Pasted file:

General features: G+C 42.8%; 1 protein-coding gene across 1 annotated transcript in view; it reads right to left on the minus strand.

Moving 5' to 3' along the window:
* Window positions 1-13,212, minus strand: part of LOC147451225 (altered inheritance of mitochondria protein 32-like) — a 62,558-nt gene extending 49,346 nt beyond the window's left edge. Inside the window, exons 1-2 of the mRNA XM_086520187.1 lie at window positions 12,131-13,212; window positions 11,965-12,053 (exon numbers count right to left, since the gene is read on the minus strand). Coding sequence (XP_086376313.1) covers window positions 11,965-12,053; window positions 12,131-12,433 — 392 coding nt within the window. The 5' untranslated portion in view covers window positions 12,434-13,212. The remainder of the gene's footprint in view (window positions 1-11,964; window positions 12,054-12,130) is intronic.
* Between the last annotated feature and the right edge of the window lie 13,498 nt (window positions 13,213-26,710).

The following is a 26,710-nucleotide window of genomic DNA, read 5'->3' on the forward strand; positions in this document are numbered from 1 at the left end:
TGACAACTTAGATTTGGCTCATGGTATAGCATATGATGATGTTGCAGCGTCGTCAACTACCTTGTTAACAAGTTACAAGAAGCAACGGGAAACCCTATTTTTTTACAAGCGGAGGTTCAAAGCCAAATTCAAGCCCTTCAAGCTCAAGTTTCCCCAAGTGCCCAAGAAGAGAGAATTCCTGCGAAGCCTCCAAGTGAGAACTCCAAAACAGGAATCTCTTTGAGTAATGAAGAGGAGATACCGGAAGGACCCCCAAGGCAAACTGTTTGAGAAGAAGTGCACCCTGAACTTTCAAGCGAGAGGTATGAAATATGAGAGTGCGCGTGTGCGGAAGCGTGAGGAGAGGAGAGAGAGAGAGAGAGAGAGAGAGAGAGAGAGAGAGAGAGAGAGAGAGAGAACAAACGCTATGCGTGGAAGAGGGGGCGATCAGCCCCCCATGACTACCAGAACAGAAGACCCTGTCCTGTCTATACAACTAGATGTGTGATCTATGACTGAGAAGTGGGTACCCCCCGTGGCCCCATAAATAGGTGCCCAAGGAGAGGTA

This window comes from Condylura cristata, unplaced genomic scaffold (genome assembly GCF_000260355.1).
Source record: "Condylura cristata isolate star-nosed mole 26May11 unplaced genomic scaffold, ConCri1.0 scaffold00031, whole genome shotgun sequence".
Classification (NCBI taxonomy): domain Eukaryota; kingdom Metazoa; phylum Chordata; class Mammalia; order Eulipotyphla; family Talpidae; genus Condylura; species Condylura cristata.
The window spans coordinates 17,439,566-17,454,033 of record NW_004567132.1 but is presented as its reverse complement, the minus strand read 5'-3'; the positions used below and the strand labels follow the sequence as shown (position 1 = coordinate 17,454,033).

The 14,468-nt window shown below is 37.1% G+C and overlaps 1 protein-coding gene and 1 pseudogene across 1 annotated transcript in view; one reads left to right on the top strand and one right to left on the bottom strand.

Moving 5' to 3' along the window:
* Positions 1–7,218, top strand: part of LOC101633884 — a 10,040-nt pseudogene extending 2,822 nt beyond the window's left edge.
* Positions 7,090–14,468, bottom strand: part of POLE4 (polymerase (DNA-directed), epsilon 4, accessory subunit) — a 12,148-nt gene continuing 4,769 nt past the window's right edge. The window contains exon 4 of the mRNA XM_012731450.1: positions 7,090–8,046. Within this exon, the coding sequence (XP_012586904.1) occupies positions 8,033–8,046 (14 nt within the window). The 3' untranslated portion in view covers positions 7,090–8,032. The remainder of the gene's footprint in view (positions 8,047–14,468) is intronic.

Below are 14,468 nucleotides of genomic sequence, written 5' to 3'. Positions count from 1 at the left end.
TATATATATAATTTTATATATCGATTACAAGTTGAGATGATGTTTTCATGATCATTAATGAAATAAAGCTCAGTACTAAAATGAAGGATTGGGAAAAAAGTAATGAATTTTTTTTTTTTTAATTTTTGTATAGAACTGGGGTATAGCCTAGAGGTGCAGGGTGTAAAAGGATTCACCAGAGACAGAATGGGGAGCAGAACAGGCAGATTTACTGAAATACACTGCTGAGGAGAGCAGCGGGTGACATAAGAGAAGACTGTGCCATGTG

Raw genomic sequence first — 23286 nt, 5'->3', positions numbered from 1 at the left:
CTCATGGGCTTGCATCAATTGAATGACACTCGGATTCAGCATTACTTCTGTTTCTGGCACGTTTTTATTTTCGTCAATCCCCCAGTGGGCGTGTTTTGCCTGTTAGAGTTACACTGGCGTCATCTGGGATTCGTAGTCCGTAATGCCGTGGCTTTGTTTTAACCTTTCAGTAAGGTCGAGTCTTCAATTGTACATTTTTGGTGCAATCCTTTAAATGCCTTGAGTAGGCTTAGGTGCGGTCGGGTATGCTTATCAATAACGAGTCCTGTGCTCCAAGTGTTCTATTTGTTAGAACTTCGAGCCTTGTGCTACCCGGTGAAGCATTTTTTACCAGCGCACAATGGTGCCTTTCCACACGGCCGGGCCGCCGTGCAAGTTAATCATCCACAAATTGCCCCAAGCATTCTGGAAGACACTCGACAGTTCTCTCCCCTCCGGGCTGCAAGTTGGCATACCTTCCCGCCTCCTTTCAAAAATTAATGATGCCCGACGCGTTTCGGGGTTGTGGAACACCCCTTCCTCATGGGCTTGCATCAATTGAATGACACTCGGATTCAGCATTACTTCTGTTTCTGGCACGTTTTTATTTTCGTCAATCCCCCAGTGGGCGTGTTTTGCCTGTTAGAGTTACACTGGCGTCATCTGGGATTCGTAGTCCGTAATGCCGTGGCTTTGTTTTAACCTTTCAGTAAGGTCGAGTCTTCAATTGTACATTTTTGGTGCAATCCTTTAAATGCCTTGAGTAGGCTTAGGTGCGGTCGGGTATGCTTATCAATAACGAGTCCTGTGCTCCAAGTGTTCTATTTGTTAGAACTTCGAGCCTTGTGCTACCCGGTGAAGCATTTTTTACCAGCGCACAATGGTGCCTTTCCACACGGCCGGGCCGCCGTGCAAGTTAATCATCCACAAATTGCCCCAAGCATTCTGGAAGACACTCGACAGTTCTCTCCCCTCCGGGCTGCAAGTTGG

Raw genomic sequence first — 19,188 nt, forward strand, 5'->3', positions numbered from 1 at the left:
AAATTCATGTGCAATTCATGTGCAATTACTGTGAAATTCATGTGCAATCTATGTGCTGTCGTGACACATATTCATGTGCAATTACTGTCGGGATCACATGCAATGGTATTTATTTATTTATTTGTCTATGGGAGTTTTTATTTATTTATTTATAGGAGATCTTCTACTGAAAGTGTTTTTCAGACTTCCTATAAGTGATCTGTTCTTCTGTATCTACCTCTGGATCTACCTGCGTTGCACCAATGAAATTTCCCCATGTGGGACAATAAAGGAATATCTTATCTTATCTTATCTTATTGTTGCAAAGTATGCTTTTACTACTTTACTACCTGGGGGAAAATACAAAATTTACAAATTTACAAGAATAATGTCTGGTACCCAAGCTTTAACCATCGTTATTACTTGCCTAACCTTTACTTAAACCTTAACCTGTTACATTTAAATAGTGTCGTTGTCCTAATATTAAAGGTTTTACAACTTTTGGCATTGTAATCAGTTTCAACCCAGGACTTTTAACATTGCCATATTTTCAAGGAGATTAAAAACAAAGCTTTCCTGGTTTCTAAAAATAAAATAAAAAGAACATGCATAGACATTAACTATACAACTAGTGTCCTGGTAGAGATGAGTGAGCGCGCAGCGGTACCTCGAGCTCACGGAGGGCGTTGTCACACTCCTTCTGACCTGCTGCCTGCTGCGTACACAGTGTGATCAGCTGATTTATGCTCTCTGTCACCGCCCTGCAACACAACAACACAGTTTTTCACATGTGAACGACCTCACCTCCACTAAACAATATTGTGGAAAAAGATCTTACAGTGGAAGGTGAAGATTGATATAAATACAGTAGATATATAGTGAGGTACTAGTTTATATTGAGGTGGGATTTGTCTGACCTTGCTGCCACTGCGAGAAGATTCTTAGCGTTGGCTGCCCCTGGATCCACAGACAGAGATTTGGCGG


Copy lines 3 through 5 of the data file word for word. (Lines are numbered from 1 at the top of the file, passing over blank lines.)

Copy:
* Window positions 1-13,212, minus strand: part of LOC147451225 (altered inheritance of mitochondria protein 32-like) — a 62,558-nt gene extending 49,346 nt beyond the window's left edge. Inside the window, exons 1-2 of the mRNA XM_086520187.1 lie at window positions 12,131-13,212; window positions 11,965-12,053 (exon numbers count right to left, since the gene is read on the minus strand). Coding sequence (XP_086376313.1) covers window positions 11,965-12,053; window positions 12,131-12,433 — 392 coding nt within the window. The 5' untranslated portion in view covers window positions 12,434-13,212. The remainder of the gene's footprint in view (window positions 1-11,964; window positions 12,054-12,130) is intronic.
* Between the last annotated feature and the right edge of the window lie 13,498 nt (window positions 13,213-26,710).

The following is a 26,710-nucleotide window of genomic DNA, read 5'->3' on the forward strand; positions in this document are numbered from 1 at the left end: